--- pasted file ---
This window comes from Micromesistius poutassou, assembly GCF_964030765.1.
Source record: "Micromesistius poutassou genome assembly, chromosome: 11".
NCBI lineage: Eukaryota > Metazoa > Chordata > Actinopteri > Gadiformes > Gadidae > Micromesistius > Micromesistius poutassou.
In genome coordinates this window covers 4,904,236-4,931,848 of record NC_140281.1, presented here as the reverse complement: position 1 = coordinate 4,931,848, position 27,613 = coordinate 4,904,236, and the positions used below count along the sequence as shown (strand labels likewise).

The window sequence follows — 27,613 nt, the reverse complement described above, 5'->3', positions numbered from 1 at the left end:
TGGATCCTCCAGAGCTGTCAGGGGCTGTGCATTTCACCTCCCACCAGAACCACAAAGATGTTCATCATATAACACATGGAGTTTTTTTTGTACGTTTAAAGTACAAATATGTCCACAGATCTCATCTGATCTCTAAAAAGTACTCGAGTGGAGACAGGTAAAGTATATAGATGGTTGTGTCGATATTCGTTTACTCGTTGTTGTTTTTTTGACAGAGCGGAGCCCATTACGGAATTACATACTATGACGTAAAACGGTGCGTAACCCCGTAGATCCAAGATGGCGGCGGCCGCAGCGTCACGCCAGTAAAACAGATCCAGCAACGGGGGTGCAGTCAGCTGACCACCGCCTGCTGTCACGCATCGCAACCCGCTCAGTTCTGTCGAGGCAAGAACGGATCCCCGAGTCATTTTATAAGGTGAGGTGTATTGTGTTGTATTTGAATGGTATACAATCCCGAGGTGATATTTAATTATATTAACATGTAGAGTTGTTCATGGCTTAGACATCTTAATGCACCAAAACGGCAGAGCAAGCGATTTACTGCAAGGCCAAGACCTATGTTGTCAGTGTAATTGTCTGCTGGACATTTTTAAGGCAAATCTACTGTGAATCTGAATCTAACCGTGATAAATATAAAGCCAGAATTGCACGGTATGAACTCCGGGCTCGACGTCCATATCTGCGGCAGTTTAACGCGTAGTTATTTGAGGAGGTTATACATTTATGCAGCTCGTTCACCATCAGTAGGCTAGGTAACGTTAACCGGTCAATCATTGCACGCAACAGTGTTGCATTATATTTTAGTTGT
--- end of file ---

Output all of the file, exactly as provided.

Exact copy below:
This window comes from Micromesistius poutassou, assembly GCF_964030765.1.
Source record: "Micromesistius poutassou genome assembly, chromosome: 11".
NCBI lineage: Eukaryota > Metazoa > Chordata > Actinopteri > Gadiformes > Gadidae > Micromesistius > Micromesistius poutassou.
In genome coordinates this window covers 4,904,236-4,931,848 of record NC_140281.1, presented here as the reverse complement: position 1 = coordinate 4,931,848, position 27,613 = coordinate 4,904,236, and the positions used below count along the sequence as shown (strand labels likewise).

The window sequence follows — 27,613 nt, the reverse complement described above, 5'->3', positions numbered from 1 at the left end:
TGGATCCTCCAGAGCTGTCAGGGGCTGTGCATTTCACCTCCCACCAGAACCACAAAGATGTTCATCATATAACACATGGAGTTTTTTTTGTACGTTTAAAGTACAAATATGTCCACAGATCTCATCTGATCTCTAAAAAGTACTCGAGTGGAGACAGGTAAAGTATATAGATGGTTGTGTCGATATTCGTTTACTCGTTGTTGTTTTTTTGACAGAGCGGAGCCCATTACGGAATTACATACTATGACGTAAAACGGTGCGTAACCCCGTAGATCCAAGATGGCGGCGGCCGCAGCGTCACGCCAGTAAAACAGATCCAGCAACGGGGGTGCAGTCAGCTGACCACCGCCTGCTGTCACGCATCGCAACCCGCTCAGTTCTGTCGAGGCAAGAACGGATCCCCGAGTCATTTTATAAGGTGAGGTGTATTGTGTTGTATTTGAATGGTATACAATCCCGAGGTGATATTTAATTATATTAACATGTAGAGTTGTTCATGGCTTAGACATCTTAATGCACCAAAACGGCAGAGCAAGCGATTTACTGCAAGGCCAAGACCTATGTTGTCAGTGTAATTGTCTGCTGGACATTTTTAAGGCAAATCTACTGTGAATCTGAATCTAACCGTGATAAATATAAAGCCAGAATTGCACGGTATGAACTCCGGGCTCGACGTCCATATCTGCGGCAGTTTAACGCGTAGTTATTTGAGGAGGTTATACATTTATGCAGCTCGTTCACCATCAGTAGGCTAGGTAACGTTAACCGGTCAATCATTGCACGCAACAGTGTTGCATTATATTTTAGTTGT